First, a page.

By Benjamin Yount for

A judge in Madison says the Wisconsin legislature cannot just meet anytime it sees fit.

Judge Richard Niess ruled Thursday that Republican lawmakers violated the state’s constitution in December when they called an extraordinary session and approved a series of laws to cement the reforms of the past eight years.

“That the people’s liberty is imperiled by a Legislature that can meet at will any time, with little warning and even less of a published agenda, was a genuine threat on the minds of the people in 1848,” Niess wrote about the crafting of the state’s constitution.

He granted a number of liberal groups and labor unions a temporary injunction against the December reforms.

Republican leaders argued that they are allowed to set their own rules and schedules.

“The Legislature’s argument, if accepted, would swallow much of [the constitution] whole,” Niess said.

Democrats praised the decision while Republicans criticized it. 

“This is a win for Wisconsin voters,” Senate Minority Leader Jennifer Shilling, D-La Crosse, said in a statement. “The lame duck session was a bait and switch to rush through more partisan bills, rig elections and consolidate more power in the hands of Republican politicians.”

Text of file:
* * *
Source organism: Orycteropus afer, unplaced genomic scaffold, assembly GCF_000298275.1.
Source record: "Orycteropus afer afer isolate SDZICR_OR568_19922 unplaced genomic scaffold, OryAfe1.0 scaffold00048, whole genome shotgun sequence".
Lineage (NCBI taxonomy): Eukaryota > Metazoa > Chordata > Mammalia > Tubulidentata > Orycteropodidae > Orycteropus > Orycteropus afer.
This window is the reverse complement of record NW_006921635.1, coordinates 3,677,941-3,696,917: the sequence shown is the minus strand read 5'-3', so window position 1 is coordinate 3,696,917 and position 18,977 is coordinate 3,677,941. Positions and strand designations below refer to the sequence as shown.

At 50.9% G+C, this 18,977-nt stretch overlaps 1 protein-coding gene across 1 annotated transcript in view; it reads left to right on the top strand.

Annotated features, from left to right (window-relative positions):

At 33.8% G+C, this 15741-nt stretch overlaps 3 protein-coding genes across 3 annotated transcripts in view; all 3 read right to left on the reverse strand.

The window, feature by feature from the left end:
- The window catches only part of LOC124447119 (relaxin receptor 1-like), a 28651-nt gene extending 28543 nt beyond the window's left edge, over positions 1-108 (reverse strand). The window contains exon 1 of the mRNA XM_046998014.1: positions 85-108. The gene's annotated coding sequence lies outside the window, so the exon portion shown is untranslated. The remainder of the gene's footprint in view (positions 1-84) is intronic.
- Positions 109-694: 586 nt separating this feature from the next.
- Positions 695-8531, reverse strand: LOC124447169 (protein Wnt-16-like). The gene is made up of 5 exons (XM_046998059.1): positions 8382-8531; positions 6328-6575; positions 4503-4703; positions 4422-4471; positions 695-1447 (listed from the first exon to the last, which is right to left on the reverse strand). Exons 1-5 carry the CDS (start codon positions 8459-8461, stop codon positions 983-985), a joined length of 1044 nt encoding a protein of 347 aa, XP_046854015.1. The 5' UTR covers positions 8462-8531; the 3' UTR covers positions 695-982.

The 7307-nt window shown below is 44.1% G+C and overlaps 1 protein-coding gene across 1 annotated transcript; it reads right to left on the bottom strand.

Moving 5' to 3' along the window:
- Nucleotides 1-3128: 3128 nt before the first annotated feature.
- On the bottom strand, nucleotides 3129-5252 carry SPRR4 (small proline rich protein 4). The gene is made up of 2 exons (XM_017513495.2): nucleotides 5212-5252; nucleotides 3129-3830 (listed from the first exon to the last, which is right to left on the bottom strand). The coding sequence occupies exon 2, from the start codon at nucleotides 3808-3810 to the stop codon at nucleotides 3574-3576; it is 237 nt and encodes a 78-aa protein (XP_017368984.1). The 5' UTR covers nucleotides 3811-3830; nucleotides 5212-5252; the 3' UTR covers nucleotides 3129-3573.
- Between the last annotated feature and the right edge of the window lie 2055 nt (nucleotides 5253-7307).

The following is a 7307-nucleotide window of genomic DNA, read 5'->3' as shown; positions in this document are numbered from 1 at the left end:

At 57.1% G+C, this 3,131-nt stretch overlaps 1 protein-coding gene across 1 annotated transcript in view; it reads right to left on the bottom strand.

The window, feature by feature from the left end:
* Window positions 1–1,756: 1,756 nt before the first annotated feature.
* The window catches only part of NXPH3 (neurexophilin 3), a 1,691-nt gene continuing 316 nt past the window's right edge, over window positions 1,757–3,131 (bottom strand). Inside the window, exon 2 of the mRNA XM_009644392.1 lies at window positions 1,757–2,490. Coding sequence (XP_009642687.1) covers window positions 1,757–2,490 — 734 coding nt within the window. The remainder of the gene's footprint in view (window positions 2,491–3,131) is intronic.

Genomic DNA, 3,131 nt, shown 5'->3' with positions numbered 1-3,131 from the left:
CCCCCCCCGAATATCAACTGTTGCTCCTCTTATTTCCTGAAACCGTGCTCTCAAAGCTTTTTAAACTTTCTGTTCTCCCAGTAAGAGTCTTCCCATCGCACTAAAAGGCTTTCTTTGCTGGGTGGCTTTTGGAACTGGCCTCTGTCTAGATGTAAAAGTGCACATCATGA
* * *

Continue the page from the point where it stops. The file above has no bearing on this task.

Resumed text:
Gov. Tony Evers said the ruling is a “victory” for voters in Wisconsin.

“The Legislature overplayed its hand by using an unlawful process to accumulate more power for itself and override the will of the people, despite the outcome of last November’s election,” the governor said in a statement. 

One of the laws that the ruling puts on hold banned Evers and Attorney General Josh Kaul from withdrawing Wisconsin from the lawsuit that opposes Obamacare.  Evers ordered the state be removed from that lawsuit immediately after Niess’ ruling.

Republican leaders at the statehouse said the ruling has the potential to create an all-out scramble in Madison for the next four years.

“Today’s ruling only creates chaos and will surely raise questions about items passed during previous extraordinary sessions, including stronger laws against child sexual predators and drunk drivers,” Senate Majority Leader Scott Fitzgerald and Assembly Speaker Robin Vos said in a joint-statement.

The temporary injunction also calls into question more than 80 last minute appointments that former Gov. Scott Walker signed in his final days in office.

 Benjamin Yount reports on Illinois and Wisconsin statewide issues for